The month of September marks the beginning of a new school year. Given the growing rhetoric in Alberta that is once again advocating for an end to Catholic public schools, I thought it is important to outline why maintaining the Catholic ethos and identity of our schools is critical in the face of such arguments. This fall we will also have the election of new Catholic trustees who must be committed to promoting the vision and mission of our publicly funded Catholic schools.
What is a Catholic school and what makes it distinct and relevant in our current society? Catholic schools are communities of faith and learning. They can be diverse in their configuration i.e. public, private or charter, yet focused on presenting the unity of truth which is acquired through reason and faith and which ultimately binds us. It might be a surprise to some, but Catholic schools are not intended to be for Catholics alone nor to exclusively advocate the Catholic faith. They are in fact school communities for all but which are rooted in a Catholic world view, ethos, and identity that serves to inform a wider view of educating our young people.
Catholic schools are not institutions of propaganda, as some would argue, nor are they to be driven by agendas, theories, and educational trends of a government ministry. The Catholic educational tradition offers experiences of learning that allow for evangelization and the catechetical support of young people in the faith. However, the task of education is much broader. It is to promote a wholistic experience of learning that forms and completes every person, preparing them for life, to appreciate the value of their life, and that of others, by offering back to society values and goods that they willingly share for the benefit of all in our society. This is the distinctly Catholic approach to education which enhances the human formation and mature development of the next generation of young people.
Pope Benedict, in his critique of our contemporary educational culture, used the term “educational emergency” to describe the increasing difficulty that we encounter in transmitting the basic values of life and good behaviour to the new generation of young people. At the core of this “emergency” is the belief that truth is relative, that what I subjectively believe to be true for myself is “truth” and must be accepted by others. Pope Francis has also identified this tension between unity and diversity of truth for educators – “Dialogue, in fact, educates when a person relates with respect, esteem, sincerity of listening and expresses themselves with authenticity, without obfuscating or mitigating one’s identity” which is nourished by an evangelical faith and inspiration. This is the role of our Catholic school teachers who must engage in this dialogue through their teaching in a society and culture which is becoming more secular.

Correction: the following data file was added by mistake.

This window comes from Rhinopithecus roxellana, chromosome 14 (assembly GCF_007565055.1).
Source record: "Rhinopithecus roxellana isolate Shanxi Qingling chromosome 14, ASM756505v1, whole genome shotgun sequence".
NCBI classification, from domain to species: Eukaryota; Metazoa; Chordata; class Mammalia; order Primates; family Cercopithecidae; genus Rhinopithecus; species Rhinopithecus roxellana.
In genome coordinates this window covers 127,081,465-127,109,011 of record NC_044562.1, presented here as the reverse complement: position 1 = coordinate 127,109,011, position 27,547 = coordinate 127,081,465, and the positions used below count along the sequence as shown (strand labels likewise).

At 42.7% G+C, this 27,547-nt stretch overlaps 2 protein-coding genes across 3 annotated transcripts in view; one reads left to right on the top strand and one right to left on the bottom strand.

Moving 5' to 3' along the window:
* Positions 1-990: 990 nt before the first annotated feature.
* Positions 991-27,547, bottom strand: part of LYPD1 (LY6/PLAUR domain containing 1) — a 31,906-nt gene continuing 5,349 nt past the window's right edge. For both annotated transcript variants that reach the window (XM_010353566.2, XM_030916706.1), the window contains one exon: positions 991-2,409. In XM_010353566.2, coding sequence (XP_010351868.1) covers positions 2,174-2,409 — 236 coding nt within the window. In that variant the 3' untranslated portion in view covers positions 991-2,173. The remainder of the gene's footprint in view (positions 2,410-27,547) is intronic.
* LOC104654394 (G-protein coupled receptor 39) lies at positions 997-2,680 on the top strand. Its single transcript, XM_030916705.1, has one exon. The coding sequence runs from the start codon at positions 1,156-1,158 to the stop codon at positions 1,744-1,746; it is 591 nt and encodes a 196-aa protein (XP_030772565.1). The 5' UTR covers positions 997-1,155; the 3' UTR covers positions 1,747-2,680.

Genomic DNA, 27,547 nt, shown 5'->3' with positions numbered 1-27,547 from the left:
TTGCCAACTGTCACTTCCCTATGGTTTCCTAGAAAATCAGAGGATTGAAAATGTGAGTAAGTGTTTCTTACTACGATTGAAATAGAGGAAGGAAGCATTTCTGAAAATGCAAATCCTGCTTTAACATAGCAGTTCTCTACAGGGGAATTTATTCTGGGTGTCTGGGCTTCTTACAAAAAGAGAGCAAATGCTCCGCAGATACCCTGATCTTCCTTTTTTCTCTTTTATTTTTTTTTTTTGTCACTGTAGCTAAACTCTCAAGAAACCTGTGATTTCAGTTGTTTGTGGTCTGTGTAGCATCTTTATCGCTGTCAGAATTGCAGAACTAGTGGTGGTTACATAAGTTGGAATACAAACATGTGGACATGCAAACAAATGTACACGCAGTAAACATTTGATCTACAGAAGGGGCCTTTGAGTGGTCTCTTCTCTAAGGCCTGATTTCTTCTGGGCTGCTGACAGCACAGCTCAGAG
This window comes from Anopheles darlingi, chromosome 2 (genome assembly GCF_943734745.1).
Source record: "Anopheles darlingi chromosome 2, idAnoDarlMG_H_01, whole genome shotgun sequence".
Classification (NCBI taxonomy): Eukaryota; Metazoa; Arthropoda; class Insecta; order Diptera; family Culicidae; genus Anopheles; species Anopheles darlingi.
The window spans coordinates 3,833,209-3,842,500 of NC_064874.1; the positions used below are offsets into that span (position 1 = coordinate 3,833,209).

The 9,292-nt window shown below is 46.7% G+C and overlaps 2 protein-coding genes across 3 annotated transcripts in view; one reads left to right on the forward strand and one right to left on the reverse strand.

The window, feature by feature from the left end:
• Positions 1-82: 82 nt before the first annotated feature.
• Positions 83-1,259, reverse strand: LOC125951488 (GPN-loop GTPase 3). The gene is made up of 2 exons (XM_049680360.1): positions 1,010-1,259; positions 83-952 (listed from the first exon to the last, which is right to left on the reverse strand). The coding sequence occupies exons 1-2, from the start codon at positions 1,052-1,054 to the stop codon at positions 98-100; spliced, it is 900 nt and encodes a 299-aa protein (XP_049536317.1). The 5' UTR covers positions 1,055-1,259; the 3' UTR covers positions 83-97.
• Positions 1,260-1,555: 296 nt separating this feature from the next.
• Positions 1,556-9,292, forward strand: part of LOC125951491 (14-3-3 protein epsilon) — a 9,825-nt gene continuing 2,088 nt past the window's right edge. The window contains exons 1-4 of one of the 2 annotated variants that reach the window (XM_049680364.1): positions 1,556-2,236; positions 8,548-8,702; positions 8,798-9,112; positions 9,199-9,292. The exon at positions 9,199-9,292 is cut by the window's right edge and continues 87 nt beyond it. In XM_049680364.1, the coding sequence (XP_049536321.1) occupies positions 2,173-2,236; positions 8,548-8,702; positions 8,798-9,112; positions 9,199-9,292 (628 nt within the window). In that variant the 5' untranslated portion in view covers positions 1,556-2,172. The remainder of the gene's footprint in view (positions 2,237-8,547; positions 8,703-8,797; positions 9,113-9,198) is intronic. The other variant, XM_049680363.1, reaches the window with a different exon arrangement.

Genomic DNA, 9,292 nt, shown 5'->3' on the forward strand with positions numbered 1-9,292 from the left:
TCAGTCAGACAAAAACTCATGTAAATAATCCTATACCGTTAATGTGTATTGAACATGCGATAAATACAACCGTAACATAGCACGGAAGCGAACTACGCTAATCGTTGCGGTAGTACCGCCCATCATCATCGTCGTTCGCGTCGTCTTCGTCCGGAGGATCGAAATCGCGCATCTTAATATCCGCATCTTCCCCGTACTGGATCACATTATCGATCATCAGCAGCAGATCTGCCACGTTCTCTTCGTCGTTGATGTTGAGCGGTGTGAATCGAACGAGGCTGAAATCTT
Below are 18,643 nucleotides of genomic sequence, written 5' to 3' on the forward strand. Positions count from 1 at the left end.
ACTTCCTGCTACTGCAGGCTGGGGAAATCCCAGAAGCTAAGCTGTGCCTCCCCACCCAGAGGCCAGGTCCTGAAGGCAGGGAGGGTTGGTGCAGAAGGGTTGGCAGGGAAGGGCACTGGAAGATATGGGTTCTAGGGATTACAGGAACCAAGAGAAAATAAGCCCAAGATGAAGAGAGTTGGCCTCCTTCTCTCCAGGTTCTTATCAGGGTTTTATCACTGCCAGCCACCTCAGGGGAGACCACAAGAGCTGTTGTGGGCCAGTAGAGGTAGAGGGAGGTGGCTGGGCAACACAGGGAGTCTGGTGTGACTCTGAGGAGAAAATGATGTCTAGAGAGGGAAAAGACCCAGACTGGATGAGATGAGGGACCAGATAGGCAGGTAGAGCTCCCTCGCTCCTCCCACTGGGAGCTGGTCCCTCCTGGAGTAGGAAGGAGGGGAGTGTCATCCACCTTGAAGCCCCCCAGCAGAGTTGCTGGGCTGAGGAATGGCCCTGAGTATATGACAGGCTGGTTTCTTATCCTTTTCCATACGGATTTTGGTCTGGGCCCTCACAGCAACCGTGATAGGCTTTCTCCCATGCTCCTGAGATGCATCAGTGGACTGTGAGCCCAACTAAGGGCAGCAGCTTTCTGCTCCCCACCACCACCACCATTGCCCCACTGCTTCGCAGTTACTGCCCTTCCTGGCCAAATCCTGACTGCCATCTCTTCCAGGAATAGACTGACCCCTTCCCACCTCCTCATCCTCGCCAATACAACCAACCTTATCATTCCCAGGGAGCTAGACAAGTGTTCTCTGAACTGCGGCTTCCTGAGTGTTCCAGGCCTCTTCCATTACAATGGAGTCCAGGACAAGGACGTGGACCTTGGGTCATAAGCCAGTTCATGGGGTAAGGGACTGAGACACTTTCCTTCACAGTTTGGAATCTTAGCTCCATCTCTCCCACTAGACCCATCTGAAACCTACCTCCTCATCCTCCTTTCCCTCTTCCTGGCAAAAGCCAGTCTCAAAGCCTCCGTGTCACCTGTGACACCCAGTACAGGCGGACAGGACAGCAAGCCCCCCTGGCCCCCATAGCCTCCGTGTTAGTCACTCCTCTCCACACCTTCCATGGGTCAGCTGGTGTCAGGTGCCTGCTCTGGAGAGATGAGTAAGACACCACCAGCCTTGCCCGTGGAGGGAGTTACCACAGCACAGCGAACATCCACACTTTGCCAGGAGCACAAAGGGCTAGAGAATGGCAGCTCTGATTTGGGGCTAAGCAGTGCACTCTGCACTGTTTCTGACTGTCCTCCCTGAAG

The Catholic school curriculum needs to have this intercultural dialogue while balancing the relationship between religious education and catechesis. This initiative of intercultural dialogue is distinctly Catholic and one which we offer to society through our Catholic schools. The teaching of the Catholic religion has it own aims which are different from catechesis which promotes a personal relationship with Christ and a maturing Christian life-whereas religious teaching offers knowledge about Christianity and the Christian life in meaningful and culturally enriching ways. Catholic schools have a core curriculum of religious faith instruction that permeates all subjects. For Catholic students, this might also serve as a pathway of catechesis which must always respect a wider and more meaningful integration within the family and the life of the Church. This curriculum is primarily “knowledge-based” for those students who are not part of the Catholic tradition. It invites them to be reflective, to grow in religious literacy and knowledge while being open to a human formation that reflects the Christian understanding of the human person, their inherent dignity and destiny.